Focus on Age Discrimination
Two Employment Tribunal cases centring on allegations of discriminatory pensions have given us a timely reminder of the 10th anniversary of laws on age discrimination which prohibit different treatment because of a worker’s age.
The legislation preventing age discrimination is arguably the most intricate of all equality laws because there are many exceptions and wider implications than simple equal treatment requirements.
Changes to pension schemes of both firefighters and judicial judges have been recently tested in the Employment Tribunal with differing results.
A group of more than 200 judges claimed that they had received less favourable treatment because of their age when the Government decided to force judges to switch to a pension of lesser value with the exception of those who were within 10 years of normal pension age. The Employment Tribunal found that the distinction based on age was indirect discrimination which had not been objectively justified.
However, a group of firefighters lost a similar claim involving a compulsory transfer from a final salary scheme to a career average revalued earnings (care) scheme for anyone under 45 years of age on 1st April 2012. The transfer would take place in 2015. An appeal against the decision has been scheduled by the Fire Brigade Union.
National Minimum Wage
On the face of it, the structure of the National Minimum Wage (NMW) appears to be discriminatory because of age; it allows for people to be paid more simply because they are older. However, employers who pay within the pay bands of the NMW will not be acting unlawfully. Moving outside of those bands but still paying younger employees less purely because of their age poses a risk of an age discrimination claim. For example, paying a 17 year old £7 per hour and a 24 year old £7.20 per hour is putting the employer at risk because the rate he pays to a 17 year old is outside of the banding structure.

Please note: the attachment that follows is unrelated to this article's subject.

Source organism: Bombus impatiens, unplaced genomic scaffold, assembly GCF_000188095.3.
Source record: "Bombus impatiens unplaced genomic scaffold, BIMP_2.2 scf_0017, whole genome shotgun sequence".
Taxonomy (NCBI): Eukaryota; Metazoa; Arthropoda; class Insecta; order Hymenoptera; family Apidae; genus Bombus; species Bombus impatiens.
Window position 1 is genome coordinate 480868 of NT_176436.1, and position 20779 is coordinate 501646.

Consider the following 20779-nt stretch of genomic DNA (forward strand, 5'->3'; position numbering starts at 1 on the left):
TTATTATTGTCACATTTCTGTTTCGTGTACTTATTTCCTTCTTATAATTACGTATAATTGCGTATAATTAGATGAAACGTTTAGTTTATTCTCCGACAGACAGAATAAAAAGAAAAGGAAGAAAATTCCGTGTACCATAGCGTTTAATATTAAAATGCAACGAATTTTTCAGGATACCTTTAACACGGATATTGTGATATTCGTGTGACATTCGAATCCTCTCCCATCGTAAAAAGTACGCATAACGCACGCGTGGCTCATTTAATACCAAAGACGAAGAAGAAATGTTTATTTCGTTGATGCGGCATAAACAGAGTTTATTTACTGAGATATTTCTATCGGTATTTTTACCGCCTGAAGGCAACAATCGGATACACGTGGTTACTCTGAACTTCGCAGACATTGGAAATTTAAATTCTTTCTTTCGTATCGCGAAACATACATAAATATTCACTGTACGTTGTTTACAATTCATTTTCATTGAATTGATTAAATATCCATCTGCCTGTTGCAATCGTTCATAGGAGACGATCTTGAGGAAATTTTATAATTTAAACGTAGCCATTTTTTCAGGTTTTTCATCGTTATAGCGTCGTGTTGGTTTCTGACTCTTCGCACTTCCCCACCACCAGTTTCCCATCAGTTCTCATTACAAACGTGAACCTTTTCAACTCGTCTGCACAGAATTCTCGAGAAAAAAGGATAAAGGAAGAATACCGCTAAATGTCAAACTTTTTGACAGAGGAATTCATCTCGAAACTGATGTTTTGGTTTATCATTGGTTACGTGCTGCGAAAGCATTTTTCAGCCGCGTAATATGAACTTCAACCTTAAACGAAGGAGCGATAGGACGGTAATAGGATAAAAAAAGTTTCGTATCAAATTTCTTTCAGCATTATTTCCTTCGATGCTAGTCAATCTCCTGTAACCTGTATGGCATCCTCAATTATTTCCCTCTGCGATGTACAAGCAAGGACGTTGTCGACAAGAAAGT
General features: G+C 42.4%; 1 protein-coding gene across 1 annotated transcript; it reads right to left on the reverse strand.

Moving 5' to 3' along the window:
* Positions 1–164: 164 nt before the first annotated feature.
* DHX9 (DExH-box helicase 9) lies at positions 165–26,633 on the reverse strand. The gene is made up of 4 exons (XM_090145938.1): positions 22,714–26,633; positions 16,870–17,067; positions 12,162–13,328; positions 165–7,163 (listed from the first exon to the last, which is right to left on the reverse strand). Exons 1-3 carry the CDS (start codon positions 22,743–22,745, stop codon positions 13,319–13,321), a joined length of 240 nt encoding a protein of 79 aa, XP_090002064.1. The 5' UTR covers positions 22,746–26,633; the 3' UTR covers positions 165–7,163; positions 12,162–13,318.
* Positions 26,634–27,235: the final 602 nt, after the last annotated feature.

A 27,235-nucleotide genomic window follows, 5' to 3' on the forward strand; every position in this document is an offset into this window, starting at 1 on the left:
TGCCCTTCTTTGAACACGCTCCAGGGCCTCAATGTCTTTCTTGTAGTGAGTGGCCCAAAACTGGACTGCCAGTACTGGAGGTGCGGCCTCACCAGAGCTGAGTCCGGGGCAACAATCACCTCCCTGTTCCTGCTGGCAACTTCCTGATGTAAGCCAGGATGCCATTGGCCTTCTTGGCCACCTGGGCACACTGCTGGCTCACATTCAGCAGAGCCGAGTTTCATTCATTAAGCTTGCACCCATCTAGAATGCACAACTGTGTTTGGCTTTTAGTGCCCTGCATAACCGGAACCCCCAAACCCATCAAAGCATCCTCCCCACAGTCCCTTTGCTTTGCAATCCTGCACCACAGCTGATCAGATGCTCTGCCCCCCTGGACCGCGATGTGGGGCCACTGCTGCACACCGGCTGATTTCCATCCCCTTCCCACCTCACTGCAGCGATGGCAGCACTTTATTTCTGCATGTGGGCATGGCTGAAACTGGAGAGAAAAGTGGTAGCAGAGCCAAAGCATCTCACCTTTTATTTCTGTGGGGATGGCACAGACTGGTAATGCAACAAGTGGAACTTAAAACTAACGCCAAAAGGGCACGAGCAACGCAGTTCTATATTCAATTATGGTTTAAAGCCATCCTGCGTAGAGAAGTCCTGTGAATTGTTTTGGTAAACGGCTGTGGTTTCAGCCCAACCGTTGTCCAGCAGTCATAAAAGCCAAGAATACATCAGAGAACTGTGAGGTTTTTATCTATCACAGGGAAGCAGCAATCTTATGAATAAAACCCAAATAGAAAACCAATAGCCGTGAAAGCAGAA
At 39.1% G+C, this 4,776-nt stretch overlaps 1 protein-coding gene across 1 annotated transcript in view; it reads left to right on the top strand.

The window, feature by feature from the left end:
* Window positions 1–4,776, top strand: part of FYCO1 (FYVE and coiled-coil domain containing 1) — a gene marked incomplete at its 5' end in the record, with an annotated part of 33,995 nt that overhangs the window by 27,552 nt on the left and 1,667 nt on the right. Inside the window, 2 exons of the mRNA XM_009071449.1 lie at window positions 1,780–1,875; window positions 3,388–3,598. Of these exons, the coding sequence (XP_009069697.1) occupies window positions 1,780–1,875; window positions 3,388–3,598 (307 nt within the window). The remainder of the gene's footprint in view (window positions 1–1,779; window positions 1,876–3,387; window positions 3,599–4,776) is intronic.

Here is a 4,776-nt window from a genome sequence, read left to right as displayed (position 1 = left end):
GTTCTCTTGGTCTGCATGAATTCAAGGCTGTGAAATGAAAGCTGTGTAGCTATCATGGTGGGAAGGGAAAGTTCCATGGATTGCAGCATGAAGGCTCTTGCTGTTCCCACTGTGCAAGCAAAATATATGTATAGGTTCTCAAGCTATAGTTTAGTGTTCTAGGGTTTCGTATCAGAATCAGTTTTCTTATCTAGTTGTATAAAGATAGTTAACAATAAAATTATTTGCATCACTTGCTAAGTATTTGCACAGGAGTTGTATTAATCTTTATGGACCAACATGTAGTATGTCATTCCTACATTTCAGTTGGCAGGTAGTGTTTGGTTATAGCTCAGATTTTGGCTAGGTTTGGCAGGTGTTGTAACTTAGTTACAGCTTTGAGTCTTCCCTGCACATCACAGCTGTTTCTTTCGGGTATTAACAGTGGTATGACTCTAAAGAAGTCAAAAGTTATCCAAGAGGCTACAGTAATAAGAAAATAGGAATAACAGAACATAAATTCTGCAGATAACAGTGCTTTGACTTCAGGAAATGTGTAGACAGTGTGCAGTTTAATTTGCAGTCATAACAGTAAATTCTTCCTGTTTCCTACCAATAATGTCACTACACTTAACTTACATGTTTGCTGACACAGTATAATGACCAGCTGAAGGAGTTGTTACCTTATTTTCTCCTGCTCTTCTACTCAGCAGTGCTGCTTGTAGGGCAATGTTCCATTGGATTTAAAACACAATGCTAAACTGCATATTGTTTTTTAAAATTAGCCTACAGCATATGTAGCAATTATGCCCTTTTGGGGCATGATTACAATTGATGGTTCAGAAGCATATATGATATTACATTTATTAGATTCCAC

Similarly, pay levels which provide for increased wages upon each birthday with the effect that employees whose age puts them within the same NMW band are paid differently according to age are potentially discriminatory.
Service Related Benefits
Many employers offer benefits which increase incrementally based on length of service. These too can fall foul of the law if not implemented with care.
Annual leave is a prime example of this: employers might give the statutory minimum to new starters, then an additional 2 days upon reaching 5 years’ service and a further 2 days at 10 years’ service.
Whilst in principle, service related benefits are still permitted because they help to retain and reward experienced staff, any which reward employees for more than 5 years’ service will have to be objectively justified if questioned. Because even positive policies such as these can appear discriminatory on the face of it because it is less likely that younger employees will have as much service as older ones.
In the above example then, the first incremental increase of 2 days would not pose a problem. However, in order to implement the second increase at 10 years’ service, the employer would need to show that it had a legitimate aim and that there was no other less discriminatory way of achieving that aim.
This is not to say that benefits to reward service should not be considered a useful tool, however, they just need to be implemented with some forethought.